Wonder goes missing in busyness. Spring warbler migration? What? When? Oh, I’ll pencil that in my calendar for next year, I promise.

Entertainment tramples wonder, since wonder may not be as flashy, not as trendy, not as immediate. Wonder takes a little work. Just a little.

We might not see wonder, but we do see truckloads of pragmatism in our churches. We can teach and preach and prophesy on how to have a great marriage, but most people will leave without any sense of wonder at the person sitting next to them on the drive home. We can spend an hour in worship, yet the second the last note dies out in the sanctuary rafters, we’re scanning our bulletins to see what’s next, hoping that the sermon won’t be too dry or lengthy.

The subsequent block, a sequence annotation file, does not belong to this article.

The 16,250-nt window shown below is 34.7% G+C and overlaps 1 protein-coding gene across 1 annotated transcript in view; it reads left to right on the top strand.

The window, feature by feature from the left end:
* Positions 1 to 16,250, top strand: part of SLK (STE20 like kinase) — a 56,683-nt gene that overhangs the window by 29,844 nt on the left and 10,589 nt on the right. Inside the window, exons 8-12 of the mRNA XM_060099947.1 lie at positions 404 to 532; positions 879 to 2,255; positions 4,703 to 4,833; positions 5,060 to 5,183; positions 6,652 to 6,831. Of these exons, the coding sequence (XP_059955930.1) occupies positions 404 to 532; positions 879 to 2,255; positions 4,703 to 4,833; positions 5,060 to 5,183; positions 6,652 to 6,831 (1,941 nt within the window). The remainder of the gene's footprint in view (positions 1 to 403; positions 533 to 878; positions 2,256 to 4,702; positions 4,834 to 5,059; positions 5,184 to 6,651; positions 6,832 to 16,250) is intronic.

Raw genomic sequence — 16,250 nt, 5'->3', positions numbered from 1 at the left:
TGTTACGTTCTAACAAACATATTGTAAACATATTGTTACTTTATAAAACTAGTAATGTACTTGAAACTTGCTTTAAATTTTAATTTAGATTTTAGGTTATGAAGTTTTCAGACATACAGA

Because we don’t wonder, we don’t pray. We already know what God’s like. Jesus won once and He’ll win again. Yadda, yadda, yadda. Hope He comes back soon—but not too soon. Amen.

When wonder goes missing in our churches, answers replace it. Not questions, just answers. Questions accompany the first signs of wonder, especially when the answers for those questions don’t come easily. And where wonder reigns, sometimes neither answers nor questions matter, only the wonder.

I wish I saw more wonder in American Christians. I suspect that many of us are too caught up in living our best life now to wonder at the way the Wood Pewee pirouettes in space to outmaneuver a zigzagging moth. Or how the craters on the moon form patterns. Or how the brook teems with tadpoles, mayflies, and tiny fish. What are the names of those fish? Does it matter?